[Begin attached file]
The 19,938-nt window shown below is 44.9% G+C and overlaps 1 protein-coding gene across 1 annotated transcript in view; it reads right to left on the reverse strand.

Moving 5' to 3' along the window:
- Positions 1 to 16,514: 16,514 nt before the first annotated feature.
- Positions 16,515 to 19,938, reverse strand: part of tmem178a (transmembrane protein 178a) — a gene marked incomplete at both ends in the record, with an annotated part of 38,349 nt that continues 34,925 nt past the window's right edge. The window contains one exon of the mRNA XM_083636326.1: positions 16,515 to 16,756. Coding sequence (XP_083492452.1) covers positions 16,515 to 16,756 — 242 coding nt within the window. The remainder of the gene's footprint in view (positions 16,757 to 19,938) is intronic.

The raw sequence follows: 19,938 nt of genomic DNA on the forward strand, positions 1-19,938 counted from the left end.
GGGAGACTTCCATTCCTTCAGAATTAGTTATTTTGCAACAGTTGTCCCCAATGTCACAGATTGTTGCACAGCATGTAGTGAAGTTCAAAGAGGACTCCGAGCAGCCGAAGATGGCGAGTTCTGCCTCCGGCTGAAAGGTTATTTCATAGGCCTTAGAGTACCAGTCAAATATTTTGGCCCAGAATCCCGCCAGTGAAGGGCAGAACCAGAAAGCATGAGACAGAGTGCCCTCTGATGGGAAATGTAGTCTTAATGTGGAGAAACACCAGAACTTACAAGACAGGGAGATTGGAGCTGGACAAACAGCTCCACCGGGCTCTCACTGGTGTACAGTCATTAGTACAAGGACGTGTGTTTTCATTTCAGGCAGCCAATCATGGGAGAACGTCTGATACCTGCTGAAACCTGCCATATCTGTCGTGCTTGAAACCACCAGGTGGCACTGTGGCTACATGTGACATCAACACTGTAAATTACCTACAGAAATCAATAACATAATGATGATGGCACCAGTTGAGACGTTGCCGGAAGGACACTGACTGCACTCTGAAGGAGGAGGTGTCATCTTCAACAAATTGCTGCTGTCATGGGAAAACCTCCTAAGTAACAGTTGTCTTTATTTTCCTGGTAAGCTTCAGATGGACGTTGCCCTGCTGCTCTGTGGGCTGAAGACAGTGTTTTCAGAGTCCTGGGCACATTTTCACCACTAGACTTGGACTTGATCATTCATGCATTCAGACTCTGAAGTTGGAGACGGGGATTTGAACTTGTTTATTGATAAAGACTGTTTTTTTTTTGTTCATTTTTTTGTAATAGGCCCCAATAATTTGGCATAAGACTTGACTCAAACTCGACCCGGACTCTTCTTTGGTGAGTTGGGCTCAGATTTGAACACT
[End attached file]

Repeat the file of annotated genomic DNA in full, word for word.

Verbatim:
The 19,938-nt window shown below is 44.9% G+C and overlaps 1 protein-coding gene across 1 annotated transcript in view; it reads right to left on the reverse strand.

Moving 5' to 3' along the window:
- Positions 1 to 16,514: 16,514 nt before the first annotated feature.
- Positions 16,515 to 19,938, reverse strand: part of tmem178a (transmembrane protein 178a) — a gene marked incomplete at both ends in the record, with an annotated part of 38,349 nt that continues 34,925 nt past the window's right edge. The window contains one exon of the mRNA XM_083636326.1: positions 16,515 to 16,756. Coding sequence (XP_083492452.1) covers positions 16,515 to 16,756 — 242 coding nt within the window. The remainder of the gene's footprint in view (positions 16,757 to 19,938) is intronic.

The raw sequence follows: 19,938 nt of genomic DNA on the forward strand, positions 1-19,938 counted from the left end.
GGGAGACTTCCATTCCTTCAGAATTAGTTATTTTGCAACAGTTGTCCCCAATGTCACAGATTGTTGCACAGCATGTAGTGAAGTTCAAAGAGGACTCCGAGCAGCCGAAGATGGCGAGTTCTGCCTCCGGCTGAAAGGTTATTTCATAGGCCTTAGAGTACCAGTCAAATATTTTGGCCCAGAATCCCGCCAGTGAAGGGCAGAACCAGAAAGCATGAGACAGAGTGCCCTCTGATGGGAAATGTAGTCTTAATGTGGAGAAACACCAGAACTTACAAGACAGGGAGATTGGAGCTGGACAAACAGCTCCACCGGGCTCTCACTGGTGTACAGTCATTAGTACAAGGACGTGTGTTTTCATTTCAGGCAGCCAATCATGGGAGAACGTCTGATACCTGCTGAAACCTGCCATATCTGTCGTGCTTGAAACCACCAGGTGGCACTGTGGCTACATGTGACATCAACACTGTAAATTACCTACAGAAATCAATAACATAATGATGATGGCACCAGTTGAGACGTTGCCGGAAGGACACTGACTGCACTCTGAAGGAGGAGGTGTCATCTTCAACAAATTGCTGCTGTCATGGGAAAACCTCCTAAGTAACAGTTGTCTTTATTTTCCTGGTAAGCTTCAGATGGACGTTGCCCTGCTGCTCTGTGGGCTGAAGACAGTGTTTTCAGAGTCCTGGGCACATTTTCACCACTAGACTTGGACTTGATCATTCATGCATTCAGACTCTGAAGTTGGAGACGGGGATTTGAACTTGTTTATTGATAAAGACTGTTTTTTTTTTGTTCATTTTTTTGTAATAGGCCCCAATAATTTGGCATAAGACTTGACTCAAACTCGACCCGGACTCTTCTTTGGTGAGTTGGGCTCAGATTTGAACACT